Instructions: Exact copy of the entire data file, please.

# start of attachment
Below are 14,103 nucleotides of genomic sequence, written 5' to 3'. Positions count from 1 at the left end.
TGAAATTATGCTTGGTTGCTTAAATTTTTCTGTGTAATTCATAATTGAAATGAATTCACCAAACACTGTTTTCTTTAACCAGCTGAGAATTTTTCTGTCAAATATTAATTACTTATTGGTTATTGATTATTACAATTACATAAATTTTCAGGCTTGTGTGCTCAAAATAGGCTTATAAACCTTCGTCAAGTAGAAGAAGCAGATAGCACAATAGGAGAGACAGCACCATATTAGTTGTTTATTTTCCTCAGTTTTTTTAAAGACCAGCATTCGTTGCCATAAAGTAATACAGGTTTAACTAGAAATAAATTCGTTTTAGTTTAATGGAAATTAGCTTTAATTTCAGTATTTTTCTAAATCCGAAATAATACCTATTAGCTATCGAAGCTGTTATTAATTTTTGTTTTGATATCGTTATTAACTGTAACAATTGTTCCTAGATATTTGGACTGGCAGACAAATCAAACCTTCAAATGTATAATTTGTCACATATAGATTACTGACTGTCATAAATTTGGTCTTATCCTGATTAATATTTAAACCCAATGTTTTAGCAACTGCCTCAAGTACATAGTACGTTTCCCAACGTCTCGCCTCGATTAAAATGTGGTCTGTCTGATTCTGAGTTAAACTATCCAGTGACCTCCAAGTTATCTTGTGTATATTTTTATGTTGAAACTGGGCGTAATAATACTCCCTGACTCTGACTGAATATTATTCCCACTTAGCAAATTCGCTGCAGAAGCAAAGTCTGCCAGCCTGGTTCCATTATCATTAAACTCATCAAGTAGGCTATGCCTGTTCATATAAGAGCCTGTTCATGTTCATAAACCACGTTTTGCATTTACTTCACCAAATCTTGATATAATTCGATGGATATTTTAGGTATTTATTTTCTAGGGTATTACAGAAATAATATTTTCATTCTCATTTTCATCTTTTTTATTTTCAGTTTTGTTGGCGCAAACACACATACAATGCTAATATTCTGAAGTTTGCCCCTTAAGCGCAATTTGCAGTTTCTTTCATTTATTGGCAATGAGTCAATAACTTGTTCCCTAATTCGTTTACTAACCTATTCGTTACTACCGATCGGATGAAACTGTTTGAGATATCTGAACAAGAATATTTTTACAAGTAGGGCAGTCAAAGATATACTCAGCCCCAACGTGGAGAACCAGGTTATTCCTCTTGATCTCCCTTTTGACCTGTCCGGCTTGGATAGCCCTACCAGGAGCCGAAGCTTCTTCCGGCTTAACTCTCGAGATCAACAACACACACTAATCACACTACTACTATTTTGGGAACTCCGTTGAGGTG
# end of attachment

Below are 14,103 nucleotides of genomic sequence, written 5' to 3'. Positions count from 1 at the left end.
TGAAATTATGCTTGGTTGCTTAAATTTTTCTGTGTAATTCATAATTGAAATGAATTCACCAAACACTGTTTTCTTTAACCAGCTGAGAATTTTTCTGTCAAATATTAATTACTTATTGGTTATTGATTATTACAATTACATAAATTTTCAGGCTTGTGTGCTCAAAATAGGCTTATAAACCTTCGTCAAGTAGAAGAAGCAGATAGCACAATAGGAGAGACAGCACCATATTAGTTGTTTATTTTCCTCAGTTTTTTTAAAGACCAGCATTCGTTGCCATAAAGTAATACAGGTTTAACTAGAAATAAATTCGTTTTAGTTTAATGGAAATTAGCTTTAATTTCAGTATTTTTCTAAATCCGAAATAATACCTATTAGCTATCGAAGCTGTTATTAATTTTTGTTTTGATATCGTTATTAACTGTAACAATTGTTCCTAGATATTTGGACTGGCAGACAAATCAAACCTTCAAATGTATAATTTGTCACATATAGATTACTGACTGTCATAAATTTGGTCTTATCCTGATTAATATTTAAACCCAATGTTTTAGCAACTGCCTCAAGTACATAGTACGTTTCCCAACGTCTCGCCTCGATTAAAATGTGGTCTGTCTGATTCTGAGTTAAACTATCCAGTGACCTCCAAGTTATCTTGTGTATATTTTTATGTTGAAACTGGGCGTAATAATACTCCCTGACTCTGACTGAATATTATTCCCACTTAGCAAATTCGCTGCAGAAGCAAAGTCTGCCAGCCTGGTTCCATTATCATTAAACTCATCAAGTAGGCTATGCCTGTTCATATAAGAGCCTGTTCATGTTCATAAACCACGTTTTGCATTTACTTCACCAAATCTTGATATAATTCGATGGATATTTTAGGTATTTATTTTCTAGGGTATTACAGAAATAATATTTTCATTCTCATTTTCATCTTTTTTATTTTCAGTTTTGTTGGCGCAAACACACATACAATGCTAATATTCTGAAGTTTGCCCCTTAAGCGCAATTTGCAGTTTCTTTCATTTATTGGCAATGAGTCAATAACTTGTTCCCTAATTCGTTTACTAACCTATTCGTTACTACCGATCGGATGAAACTGTTTGAGATATCTGAACAAGAATATTTTTACAAGTAGGGCAGTCAAAGATATACTCAGCCCCAACGTGGAGAACCAGGTTATTCCTCTTGATCTCCCTTTTGACCTGTCCGGCTTGGATAGCCCTACCAGGAGCCGAAGCTTCTTCCGGCTTAACTCTCGAGATCAACAACACACACTAATCACACTACTACTATTTTGGGAACTCCGTTGAGGTG